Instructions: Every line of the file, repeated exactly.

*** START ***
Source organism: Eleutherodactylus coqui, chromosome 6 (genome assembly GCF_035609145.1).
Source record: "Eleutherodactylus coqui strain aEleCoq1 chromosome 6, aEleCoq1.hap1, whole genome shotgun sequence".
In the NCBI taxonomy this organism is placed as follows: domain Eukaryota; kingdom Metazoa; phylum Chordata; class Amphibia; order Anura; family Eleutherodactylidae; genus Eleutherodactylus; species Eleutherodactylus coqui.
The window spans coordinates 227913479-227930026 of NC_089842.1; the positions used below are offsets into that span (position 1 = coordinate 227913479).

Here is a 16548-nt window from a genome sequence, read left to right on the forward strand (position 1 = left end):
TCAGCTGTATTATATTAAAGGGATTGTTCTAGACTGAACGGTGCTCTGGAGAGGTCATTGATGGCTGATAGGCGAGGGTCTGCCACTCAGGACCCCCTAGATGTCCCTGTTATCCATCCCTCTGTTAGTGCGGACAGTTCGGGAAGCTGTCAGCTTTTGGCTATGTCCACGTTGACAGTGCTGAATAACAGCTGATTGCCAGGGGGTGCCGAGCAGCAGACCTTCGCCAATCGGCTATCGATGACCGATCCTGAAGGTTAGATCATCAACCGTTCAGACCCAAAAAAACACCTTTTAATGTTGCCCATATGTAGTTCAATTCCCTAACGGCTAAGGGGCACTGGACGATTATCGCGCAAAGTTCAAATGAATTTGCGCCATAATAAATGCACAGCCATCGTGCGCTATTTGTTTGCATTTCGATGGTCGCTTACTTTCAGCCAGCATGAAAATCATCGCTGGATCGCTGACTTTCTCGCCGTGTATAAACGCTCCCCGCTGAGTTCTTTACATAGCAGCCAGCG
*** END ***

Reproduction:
Source organism: Eleutherodactylus coqui, chromosome 6 (genome assembly GCF_035609145.1).
Source record: "Eleutherodactylus coqui strain aEleCoq1 chromosome 6, aEleCoq1.hap1, whole genome shotgun sequence".
In the NCBI taxonomy this organism is placed as follows: domain Eukaryota; kingdom Metazoa; phylum Chordata; class Amphibia; order Anura; family Eleutherodactylidae; genus Eleutherodactylus; species Eleutherodactylus coqui.
The window spans coordinates 227913479-227930026 of NC_089842.1; the positions used below are offsets into that span (position 1 = coordinate 227913479).

Here is a 16548-nt window from a genome sequence, read left to right on the forward strand (position 1 = left end):
TCAGCTGTATTATATTAAAGGGATTGTTCTAGACTGAACGGTGCTCTGGAGAGGTCATTGATGGCTGATAGGCGAGGGTCTGCCACTCAGGACCCCCTAGATGTCCCTGTTATCCATCCCTCTGTTAGTGCGGACAGTTCGGGAAGCTGTCAGCTTTTGGCTATGTCCACGTTGACAGTGCTGAATAACAGCTGATTGCCAGGGGGTGCCGAGCAGCAGACCTTCGCCAATCGGCTATCGATGACCGATCCTGAAGGTTAGATCATCAACCGTTCAGACCCAAAAAAACACCTTTTAATGTTGCCCATATGTAGTTCAATTCCCTAACGGCTAAGGGGCACTGGACGATTATCGCGCAAAGTTCAAATGAATTTGCGCCATAATAAATGCACAGCCATCGTGCGCTATTTGTTTGCATTTCGATGGTCGCTTACTTTCAGCCAGCATGAAAATCATCGCTGGATCGCTGACTTTCTCGCCGTGTATAAACGCTCCCCGCTGAGTTCTTTACATAGCAGCCAGCG